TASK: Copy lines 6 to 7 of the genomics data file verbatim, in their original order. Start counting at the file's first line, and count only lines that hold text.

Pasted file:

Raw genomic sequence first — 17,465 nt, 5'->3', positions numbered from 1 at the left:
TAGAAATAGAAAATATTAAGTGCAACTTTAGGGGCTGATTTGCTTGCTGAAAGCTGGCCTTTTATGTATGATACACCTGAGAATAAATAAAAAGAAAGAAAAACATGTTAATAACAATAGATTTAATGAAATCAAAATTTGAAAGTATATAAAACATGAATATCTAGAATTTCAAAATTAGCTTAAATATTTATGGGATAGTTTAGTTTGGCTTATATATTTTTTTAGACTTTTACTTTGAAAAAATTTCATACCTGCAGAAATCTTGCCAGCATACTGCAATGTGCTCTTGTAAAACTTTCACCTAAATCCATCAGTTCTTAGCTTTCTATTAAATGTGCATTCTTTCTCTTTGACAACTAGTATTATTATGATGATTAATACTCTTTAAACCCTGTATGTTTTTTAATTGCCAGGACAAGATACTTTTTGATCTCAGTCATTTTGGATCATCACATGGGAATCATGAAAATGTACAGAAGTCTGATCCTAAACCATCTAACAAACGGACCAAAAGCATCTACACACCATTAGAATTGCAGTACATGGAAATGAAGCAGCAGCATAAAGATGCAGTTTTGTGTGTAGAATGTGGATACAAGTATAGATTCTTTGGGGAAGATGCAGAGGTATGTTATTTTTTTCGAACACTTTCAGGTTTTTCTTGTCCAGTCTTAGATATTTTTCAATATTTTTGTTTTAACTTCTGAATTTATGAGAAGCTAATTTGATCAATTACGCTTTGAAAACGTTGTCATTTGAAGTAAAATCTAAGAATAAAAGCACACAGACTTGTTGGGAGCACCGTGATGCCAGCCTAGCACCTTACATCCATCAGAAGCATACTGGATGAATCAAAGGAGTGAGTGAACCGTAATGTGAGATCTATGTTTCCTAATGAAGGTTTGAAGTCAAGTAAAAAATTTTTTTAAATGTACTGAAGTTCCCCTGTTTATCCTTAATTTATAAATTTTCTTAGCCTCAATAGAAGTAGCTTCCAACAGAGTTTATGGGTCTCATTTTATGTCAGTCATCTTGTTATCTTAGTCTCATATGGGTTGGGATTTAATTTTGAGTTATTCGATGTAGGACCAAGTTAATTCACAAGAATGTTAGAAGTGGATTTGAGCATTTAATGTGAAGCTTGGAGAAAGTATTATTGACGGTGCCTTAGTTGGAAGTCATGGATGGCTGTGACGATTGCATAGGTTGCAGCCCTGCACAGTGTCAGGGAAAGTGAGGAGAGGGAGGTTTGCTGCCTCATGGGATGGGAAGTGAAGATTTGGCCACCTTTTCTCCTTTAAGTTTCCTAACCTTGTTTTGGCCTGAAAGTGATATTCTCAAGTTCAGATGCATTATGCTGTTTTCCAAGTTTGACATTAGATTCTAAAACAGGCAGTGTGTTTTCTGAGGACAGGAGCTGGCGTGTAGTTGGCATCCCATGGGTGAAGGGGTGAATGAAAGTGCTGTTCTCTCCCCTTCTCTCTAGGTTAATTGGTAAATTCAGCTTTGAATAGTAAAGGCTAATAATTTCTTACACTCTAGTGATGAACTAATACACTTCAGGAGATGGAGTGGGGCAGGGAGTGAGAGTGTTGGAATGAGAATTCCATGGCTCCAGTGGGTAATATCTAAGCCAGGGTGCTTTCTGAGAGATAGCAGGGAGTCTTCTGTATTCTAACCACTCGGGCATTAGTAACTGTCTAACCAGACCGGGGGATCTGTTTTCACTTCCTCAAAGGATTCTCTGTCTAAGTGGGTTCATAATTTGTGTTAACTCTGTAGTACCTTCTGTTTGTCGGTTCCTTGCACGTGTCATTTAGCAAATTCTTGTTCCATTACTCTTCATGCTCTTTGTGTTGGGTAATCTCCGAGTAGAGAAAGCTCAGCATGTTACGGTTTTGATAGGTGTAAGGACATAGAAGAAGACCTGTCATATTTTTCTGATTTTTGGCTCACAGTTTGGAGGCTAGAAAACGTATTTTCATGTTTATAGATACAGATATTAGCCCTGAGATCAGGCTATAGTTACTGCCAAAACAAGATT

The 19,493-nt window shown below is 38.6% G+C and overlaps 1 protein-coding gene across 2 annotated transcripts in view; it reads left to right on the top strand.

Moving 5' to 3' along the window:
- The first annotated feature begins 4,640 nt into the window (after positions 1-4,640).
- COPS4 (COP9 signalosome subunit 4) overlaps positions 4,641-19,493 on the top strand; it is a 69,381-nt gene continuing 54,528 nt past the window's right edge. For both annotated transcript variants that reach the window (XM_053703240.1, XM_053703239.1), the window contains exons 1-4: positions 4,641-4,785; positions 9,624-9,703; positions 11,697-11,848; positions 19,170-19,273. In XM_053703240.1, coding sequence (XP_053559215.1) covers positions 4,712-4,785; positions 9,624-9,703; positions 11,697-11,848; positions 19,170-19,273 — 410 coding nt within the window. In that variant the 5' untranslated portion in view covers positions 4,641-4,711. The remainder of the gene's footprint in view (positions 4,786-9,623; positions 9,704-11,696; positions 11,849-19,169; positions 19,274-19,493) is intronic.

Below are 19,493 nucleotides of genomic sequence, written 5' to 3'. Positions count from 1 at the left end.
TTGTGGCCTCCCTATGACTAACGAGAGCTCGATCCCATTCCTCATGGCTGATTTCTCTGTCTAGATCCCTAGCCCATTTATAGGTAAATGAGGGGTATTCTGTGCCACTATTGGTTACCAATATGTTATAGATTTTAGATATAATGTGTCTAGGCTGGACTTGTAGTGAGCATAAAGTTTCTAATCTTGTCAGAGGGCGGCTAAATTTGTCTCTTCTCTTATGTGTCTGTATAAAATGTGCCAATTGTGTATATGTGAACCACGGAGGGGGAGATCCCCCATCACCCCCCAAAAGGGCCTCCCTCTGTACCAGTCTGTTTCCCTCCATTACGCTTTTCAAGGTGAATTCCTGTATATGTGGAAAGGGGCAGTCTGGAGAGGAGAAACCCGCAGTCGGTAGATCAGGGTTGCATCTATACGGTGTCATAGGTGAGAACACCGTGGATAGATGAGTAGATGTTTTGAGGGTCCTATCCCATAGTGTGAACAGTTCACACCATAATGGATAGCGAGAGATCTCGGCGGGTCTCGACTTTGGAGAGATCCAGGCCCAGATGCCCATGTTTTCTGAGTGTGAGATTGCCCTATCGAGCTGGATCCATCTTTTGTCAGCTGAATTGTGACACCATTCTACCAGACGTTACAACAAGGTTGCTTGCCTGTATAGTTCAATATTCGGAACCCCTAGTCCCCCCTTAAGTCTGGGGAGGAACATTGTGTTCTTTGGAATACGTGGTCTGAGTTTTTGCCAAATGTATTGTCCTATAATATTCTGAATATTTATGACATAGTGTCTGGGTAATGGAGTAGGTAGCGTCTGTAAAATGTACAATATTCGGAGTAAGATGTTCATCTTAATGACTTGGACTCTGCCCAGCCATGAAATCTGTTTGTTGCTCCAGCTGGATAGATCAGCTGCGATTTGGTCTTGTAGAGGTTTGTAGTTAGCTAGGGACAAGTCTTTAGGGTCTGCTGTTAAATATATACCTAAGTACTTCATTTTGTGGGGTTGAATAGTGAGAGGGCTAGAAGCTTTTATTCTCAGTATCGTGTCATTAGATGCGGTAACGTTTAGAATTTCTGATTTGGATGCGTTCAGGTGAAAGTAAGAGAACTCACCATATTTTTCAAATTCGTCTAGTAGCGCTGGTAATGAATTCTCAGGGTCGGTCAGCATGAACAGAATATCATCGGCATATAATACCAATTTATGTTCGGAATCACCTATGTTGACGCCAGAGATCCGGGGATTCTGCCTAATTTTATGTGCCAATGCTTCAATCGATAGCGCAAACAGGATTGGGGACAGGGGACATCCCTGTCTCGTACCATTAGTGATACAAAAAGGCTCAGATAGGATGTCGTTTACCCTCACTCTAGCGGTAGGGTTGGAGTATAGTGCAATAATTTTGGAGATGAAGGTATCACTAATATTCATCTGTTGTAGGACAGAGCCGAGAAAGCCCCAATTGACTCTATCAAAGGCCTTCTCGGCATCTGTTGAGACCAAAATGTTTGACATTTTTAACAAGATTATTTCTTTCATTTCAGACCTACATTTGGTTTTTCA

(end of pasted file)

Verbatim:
- COPS4 (COP9 signalosome subunit 4) overlaps positions 4,641-19,493 on the top strand; it is a 69,381-nt gene continuing 54,528 nt past the window's right edge. For both annotated transcript variants that reach the window (XM_053703240.1, XM_053703239.1), the window contains exons 1-4: positions 4,641-4,785; positions 9,624-9,703; positions 11,697-11,848; positions 19,170-19,273. In XM_053703240.1, coding sequence (XP_053559215.1) covers positions 4,712-4,785; positions 9,624-9,703; positions 11,697-11,848; positions 19,170-19,273 — 410 coding nt within the window. In that variant the 5' untranslated portion in view covers positions 4,641-4,711. The remainder of the gene's footprint in view (positions 4,786-9,623; positions 9,704-11,696; positions 11,849-19,169; positions 19,274-19,493) is intronic.

Below are 19,493 nucleotides of genomic sequence, written 5' to 3'. Positions count from 1 at the left end.